Where should you start with teaching beginners? Here are some thoughts that have been floating around in my mind about teachings methods.
First is the USDF Pyramid of Training, which works the horse and riding up the training tree:
The training tree starts with Rhythm and Relaxation. However, Lauren Baker of Dressage for Mere Mortals writes that in the real world, we generally start with Survival:
This cracked me up. I think this second pyramid is a little closer to what the TR Instructor deals with on a daily basis! (Image from the article “The Dressage Training Pyramid for Mere Mortals”, guest post on Bob the Equestrian, the one minute reading of which would be well worth your time, btw). It reminds me of one of my Favorite Quotes which states the first goal of riding is to Stay On and Sit Still – or more nicely put, Balance.
So where do you start with a beginner? Consider some perspective from the Horses Helping People Massachusetts Webinar Series “On-Demand: Riding Skills Progression” By Gina Taylor. She points out that there are two general theories of teaching horseback riding:
1) Start with teaching the balanced seat on the lunge line, until the rider can separate their limbs, then teach them the aids and set them free. (The more European Spanish-Riding-School way).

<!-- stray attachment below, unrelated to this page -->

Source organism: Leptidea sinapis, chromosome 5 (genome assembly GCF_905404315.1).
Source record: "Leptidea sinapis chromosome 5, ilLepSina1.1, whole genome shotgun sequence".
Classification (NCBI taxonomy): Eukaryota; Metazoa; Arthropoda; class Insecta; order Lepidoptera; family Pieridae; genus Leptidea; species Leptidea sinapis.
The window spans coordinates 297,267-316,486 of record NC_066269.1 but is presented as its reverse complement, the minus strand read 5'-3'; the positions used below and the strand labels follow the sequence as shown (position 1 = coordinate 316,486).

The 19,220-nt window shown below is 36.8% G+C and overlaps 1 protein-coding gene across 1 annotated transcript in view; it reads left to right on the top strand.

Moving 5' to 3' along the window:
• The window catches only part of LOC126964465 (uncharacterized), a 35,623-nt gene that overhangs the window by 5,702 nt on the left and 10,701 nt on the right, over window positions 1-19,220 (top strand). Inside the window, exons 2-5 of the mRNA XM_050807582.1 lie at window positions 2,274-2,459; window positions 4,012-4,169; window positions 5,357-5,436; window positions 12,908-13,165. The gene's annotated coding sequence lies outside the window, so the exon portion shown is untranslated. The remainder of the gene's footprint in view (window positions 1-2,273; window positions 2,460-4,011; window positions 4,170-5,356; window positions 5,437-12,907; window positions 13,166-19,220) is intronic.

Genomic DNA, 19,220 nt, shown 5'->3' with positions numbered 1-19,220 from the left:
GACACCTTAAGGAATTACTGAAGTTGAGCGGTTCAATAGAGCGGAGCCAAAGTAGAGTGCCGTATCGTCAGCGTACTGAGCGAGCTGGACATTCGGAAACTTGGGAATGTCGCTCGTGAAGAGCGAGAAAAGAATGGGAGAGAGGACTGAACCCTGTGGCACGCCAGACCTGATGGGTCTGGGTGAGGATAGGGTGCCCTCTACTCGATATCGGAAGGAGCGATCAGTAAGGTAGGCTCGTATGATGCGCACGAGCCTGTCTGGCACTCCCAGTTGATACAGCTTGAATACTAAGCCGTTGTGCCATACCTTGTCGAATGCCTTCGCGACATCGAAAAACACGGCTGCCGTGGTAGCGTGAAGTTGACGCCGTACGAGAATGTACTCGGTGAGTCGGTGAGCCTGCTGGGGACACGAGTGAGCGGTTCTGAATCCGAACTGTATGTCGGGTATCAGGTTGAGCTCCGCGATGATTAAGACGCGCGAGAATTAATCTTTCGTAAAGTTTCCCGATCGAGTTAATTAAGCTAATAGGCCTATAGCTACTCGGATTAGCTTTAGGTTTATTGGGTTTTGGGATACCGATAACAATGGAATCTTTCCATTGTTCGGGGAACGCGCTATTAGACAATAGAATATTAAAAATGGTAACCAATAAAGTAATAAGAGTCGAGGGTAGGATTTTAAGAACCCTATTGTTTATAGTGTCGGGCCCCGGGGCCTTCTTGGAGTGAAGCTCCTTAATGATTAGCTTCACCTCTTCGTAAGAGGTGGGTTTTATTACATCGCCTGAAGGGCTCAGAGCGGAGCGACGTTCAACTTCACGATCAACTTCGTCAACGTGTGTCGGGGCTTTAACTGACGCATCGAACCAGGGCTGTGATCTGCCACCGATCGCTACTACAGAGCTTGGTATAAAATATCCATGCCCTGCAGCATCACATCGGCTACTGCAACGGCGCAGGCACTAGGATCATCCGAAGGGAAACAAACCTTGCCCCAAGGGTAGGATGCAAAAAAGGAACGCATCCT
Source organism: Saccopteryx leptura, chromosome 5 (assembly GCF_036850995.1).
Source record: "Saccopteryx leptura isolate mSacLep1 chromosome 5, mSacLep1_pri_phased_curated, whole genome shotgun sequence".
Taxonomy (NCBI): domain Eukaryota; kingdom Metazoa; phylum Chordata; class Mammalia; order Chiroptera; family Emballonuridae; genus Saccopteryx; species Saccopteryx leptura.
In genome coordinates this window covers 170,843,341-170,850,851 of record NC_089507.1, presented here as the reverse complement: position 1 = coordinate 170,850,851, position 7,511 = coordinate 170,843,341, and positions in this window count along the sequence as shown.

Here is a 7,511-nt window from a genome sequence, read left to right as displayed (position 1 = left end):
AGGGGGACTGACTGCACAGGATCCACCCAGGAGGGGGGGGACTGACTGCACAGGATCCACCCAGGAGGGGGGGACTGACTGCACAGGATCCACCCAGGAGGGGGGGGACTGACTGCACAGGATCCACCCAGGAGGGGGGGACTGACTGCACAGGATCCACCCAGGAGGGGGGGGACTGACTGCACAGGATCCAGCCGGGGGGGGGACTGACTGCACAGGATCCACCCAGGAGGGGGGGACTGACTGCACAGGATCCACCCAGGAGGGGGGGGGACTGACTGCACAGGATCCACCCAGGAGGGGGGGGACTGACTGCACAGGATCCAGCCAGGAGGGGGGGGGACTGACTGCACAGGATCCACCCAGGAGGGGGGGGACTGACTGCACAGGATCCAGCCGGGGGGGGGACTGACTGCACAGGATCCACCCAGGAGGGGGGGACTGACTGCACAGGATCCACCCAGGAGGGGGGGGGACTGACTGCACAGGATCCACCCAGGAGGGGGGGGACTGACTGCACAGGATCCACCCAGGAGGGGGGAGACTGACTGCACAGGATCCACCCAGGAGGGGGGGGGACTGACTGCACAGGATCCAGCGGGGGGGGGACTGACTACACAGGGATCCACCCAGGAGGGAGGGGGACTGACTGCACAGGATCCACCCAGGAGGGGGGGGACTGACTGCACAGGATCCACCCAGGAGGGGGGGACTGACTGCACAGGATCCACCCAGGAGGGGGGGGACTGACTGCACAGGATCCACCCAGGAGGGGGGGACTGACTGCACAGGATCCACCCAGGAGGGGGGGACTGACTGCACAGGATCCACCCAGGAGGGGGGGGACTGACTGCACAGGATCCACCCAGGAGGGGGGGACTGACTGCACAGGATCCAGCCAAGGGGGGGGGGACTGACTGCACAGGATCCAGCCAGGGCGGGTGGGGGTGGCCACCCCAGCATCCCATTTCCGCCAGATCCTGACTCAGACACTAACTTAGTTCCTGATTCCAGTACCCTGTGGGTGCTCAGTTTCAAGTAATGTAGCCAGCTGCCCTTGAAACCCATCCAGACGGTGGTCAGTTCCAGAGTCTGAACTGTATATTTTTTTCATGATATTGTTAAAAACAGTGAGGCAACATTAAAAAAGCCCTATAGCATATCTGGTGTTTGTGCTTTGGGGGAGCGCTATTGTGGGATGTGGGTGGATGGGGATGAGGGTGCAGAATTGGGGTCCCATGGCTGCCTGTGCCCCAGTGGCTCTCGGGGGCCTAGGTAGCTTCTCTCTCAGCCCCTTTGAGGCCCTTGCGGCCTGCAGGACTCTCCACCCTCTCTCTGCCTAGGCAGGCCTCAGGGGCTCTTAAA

2) Start with teaching the aids for controlling your horse – with kids it’s usually on a lead line, with adults they usually ride independently – and teach the balanced seat as they go, typically just riding around the arena. (The more North American way).
Additionally, TR has developed into a third method:
3) In TR we often need adaptations such as helping control the horse, support holds, motivating activities, and such. Therefore start we tend to start with the rider being led, with sidewalkers, and incorporate activities and games toward the end of learning riding skills and balance simultaneously. What more, rider’s abilities and adaptations differ, so we may adapt the way and order in which we teach riding skills. Some riders will learn halt before walk on, or sitting trot before posting, or vice versa.
So that is all food for thought. Remember, you can use all of the methods! Some riders need adaptive support and games. Some need lunging. Others can be taught while “just riding around the arena.” Do what works best for each rider and is safe!
Also remember that – whether you start off with teaching balance or riding skills, lunge line or lead line – you are ultimately teaching survival, because for many that is their first instinct when put on top of a huge unknown animal. So be kind and patient. You are lucky to be a part of each rider’s journey!
Have a great week!
Note: This is not professional advice, this is a blog. I am not liable for what you do with or how you use this information. The activities explained in this blog may not be fit for every rider, riding instructor, or riding center depending on their current condition and resources. Use your best personal judgment!